If you are a chemist, you know very well how catalysts can work small miracles: you had been trying for some time to have a reaction occur, without success, then you add a little pinch of something and – suddenly – things go “bang.” In no time, the reaction is complete. Of course, as a chemist you know that catalysts don’t really work miracles: all they can do is to accelerate reaction that would occur anyway.
Presently although the EROI decline is quite clear the Net Energy is still well above 90%. The society feels pretty safe. The problem is that we are walking along a cliff and it is increasingly urgent to make an energy transition, before finally ending up in the abyss.
The Ancient Romans never understood what hit them. Nor did later historians: there exist literally hundreds of theories on what caused the fall of the Roman Empire.
See that thing up there? It is an autonomous security robot, something that’s becoming fashionable nowadays. Obviously, for every problem, there has to be a technological solution. So, what could go wrong with the idea that the problem of homeless people can be solved by means of security robots? After all, they are not weaponized…. I mean, not yet.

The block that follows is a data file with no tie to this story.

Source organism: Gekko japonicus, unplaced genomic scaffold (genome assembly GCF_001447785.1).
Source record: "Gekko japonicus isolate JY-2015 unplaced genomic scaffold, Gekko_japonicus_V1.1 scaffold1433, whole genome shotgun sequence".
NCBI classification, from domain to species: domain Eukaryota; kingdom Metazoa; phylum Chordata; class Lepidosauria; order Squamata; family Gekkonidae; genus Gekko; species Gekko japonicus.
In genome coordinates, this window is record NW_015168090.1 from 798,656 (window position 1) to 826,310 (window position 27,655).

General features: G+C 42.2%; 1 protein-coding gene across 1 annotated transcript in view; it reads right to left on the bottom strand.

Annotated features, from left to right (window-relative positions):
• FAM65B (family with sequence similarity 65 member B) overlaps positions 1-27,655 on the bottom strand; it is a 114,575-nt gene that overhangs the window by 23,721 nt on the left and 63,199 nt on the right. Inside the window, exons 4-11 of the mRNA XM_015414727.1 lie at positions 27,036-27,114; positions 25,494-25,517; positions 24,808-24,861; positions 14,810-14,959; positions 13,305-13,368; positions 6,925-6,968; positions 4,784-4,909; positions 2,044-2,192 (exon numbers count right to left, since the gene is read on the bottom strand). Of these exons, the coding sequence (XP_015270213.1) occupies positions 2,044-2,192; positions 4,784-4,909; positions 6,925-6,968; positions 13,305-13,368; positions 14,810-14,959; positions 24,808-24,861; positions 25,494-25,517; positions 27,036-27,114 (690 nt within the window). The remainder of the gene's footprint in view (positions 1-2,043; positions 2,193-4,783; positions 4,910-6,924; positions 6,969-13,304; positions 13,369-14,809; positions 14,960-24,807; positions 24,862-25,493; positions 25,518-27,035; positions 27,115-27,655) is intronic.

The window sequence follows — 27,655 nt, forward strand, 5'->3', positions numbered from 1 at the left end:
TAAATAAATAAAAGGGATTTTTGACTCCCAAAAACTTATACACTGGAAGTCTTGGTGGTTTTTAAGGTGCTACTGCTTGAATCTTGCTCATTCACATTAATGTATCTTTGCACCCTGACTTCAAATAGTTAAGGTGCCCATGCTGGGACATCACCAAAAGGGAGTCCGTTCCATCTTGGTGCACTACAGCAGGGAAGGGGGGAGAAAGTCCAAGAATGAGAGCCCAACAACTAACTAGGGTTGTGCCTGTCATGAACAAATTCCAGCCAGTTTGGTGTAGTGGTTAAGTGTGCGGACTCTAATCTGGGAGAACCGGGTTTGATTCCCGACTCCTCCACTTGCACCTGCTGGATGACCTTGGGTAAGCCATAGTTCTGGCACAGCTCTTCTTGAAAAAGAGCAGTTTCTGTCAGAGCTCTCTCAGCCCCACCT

So, is mineral depletion an existential threat to human civilization? Or is it just a marginal problem that can be fixed by some technological improvements? This is truly a fundamental question for the future of humankind. An answer is provided by the latest report to the Club of Rome that was published in 2017, “The Seneca Effect.”
We should recognize our limits, too. Follow change, don’t try to stop it. Nature is changing all things we see and out of their substance it will make new things in order that the world will be ever new. This is the way Nature works.
I approach the subject of the physics of energy and the economy with some trepidation. An economy seems to be a dissipative system, but what does this really mean?
A Seneca shaped production curve would considerably reduce the amount of fossil carbon that can be burned in the future.
The collapse of the North Atlantic cod fishery industry gives us a good example of the abrupt collapse in the production of resources – even resources which are theoretically renewable.
It is a well known tenet of people working in system dynamics that there exist plenty of cases of solutions worsening the problem.
The idea of an impending collapse of our civilization is already bad enough in itself, but it has this little extra-twist that collapse may be given more speed by what I called the "Seneca Cliff,"